Also I strongly believe that friction testing should be conducted at appropriate speeds to measure the effects of microtexture and macrotexture. For runways, that means testing at high speed - such as 100-160 kph (60-100 mph). IMHO the results for slow speed tests are just plain rubbish on runways. If the testing is done at 65 kph (as per the US chart), then it will give erroneous readings and there'll be a few aircraft running off the end . . . . . . . . .

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Old Post Posts: 60 | From: Australia | Registered: Oct 2000 | Status: Online! | IP: Logged
HotDog
The Reverend
posted 29th October 2003 07:09     Click Here to See the Profile for HotDog   Click here to Send HotDog a Private Message     Edit/Delete Message  

A brand new Saab ground test vehicle ran off the end of RW13 at Kai Tak some years ago. I guess he must have been doing about 100mph. Hong Kong CAD were very tight lipped about it at the time.

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Old Post Posts: 727 | From: Sydney,NSW,Australia | Registered: Oct 1999 | Status: Offline | IP: Logged
OverRun
I've only made a few posts so I don't feel the need to order a Personal Title and help support PPRuNe
posted 30th October 2003 06:03     Click Here to See the Profile for OverRun   Click here to Send OverRun a Private Message     Edit/Delete Message  

I've ditched the Mu-Meter tow-vehicle before at speed. Then Uli ran it off the end of Essendon at speed (that dates things) and went down the slope, across the road, and into the fence. . . At least it was raining for him. I had no such excuse. It is still important to test at the right speed, even if airport engineers aren't always up to the driving skills required.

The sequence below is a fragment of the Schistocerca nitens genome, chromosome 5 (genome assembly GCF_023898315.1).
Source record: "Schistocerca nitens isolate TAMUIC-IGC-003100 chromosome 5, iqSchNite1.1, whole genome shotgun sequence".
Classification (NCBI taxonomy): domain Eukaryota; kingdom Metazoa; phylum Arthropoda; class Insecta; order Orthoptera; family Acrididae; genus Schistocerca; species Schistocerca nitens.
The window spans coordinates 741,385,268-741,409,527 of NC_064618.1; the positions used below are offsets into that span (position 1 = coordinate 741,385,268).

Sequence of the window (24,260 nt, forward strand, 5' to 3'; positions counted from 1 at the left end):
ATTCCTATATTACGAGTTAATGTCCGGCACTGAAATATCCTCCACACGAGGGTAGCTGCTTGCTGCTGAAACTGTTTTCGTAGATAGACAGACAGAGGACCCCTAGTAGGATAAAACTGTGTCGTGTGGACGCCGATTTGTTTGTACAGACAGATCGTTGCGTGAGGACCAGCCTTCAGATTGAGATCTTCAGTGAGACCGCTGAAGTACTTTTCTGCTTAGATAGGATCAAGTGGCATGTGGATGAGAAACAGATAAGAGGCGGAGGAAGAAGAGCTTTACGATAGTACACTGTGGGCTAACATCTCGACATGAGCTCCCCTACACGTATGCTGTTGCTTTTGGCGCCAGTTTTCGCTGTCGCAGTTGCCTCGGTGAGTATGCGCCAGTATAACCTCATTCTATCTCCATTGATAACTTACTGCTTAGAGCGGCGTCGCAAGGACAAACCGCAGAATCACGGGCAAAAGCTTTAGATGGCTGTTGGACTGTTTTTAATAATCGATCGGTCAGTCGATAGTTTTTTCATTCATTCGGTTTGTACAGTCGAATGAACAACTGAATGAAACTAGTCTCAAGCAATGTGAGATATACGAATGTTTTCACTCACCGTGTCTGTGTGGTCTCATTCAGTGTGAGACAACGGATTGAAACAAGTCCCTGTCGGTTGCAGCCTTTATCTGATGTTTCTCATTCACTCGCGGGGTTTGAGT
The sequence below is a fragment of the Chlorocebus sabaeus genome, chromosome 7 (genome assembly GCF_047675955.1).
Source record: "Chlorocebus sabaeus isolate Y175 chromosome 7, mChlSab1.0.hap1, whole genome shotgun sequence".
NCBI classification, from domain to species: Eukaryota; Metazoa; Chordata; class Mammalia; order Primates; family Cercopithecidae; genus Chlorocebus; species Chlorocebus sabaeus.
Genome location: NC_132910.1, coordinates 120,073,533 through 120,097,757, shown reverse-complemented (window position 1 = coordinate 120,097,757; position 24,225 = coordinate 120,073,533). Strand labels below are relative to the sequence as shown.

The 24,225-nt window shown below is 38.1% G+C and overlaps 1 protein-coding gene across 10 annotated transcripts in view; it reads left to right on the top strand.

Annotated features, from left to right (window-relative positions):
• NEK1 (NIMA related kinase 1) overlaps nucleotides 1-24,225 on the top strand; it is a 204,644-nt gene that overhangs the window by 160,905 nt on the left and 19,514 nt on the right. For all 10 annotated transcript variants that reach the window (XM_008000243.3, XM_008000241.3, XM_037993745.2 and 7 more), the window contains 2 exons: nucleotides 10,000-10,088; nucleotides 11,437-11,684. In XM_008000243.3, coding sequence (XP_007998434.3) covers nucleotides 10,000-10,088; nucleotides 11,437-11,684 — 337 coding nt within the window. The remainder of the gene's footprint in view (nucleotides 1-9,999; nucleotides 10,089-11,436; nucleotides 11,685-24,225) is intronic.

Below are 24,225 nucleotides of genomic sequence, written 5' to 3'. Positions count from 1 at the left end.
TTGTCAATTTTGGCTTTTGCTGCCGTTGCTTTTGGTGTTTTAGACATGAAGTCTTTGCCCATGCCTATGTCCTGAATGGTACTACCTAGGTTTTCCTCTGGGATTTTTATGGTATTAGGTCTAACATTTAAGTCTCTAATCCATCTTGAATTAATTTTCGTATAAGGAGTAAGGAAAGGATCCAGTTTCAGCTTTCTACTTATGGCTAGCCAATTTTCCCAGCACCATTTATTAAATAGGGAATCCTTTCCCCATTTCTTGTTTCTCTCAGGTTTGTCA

Mind you, it is all grist to the mill of the court's "reasonable man" test. It is obvious that no reasonable man would travel down a runway at 100 mph in a machine. Far too dangerous. umm - that is a joke

Having made the jokes, all credit to Hong Kong for testing and testing properly and at the right speeds - more than quite a few other big-name airports do. I have been humbled before by the first class work done by some Asian Civil Aviation Departments and will no doubt be humbled again.

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Old Post Posts: 60 | From: Australia | Registered: Oct 2000 | Status: Online! | IP: Logged
Shore Guy
Over 150 posts! About time I clicked here and ordered a Personal Title.
posted 30th October 2003 13:18     Click Here to See the Profile for Shore Guy   Click here to Send Shore Guy a Private Message     Edit/Delete Message  

I wrote this piece on MU readings/runway contamination for our in house publication......

RUNWAY FRICTION (MU) MEASUREMENTS:

BEWARE

In the course of reviewing a recent industry runway excursion (U.S), it has become apparent that there is a major discrepancy between airports and the methods used in measuring and reporting runway friction values. The purpose of this article is to make crews aware of these discrepancies and to be cautious in using reported “MU” values as a primary indication of braking action.

In an effort to standardize with I.C.A.O., the FAA has begun to report braking action in a quantifiable way, using the “MU” value. MU values range from 0 to 100, where 0 is the lowest friction value and 100 is the theoretical maximum friction value obtainable. There is an “estimated” correlation between MU values and the historical braking action reports of good, fair, poor, and nil.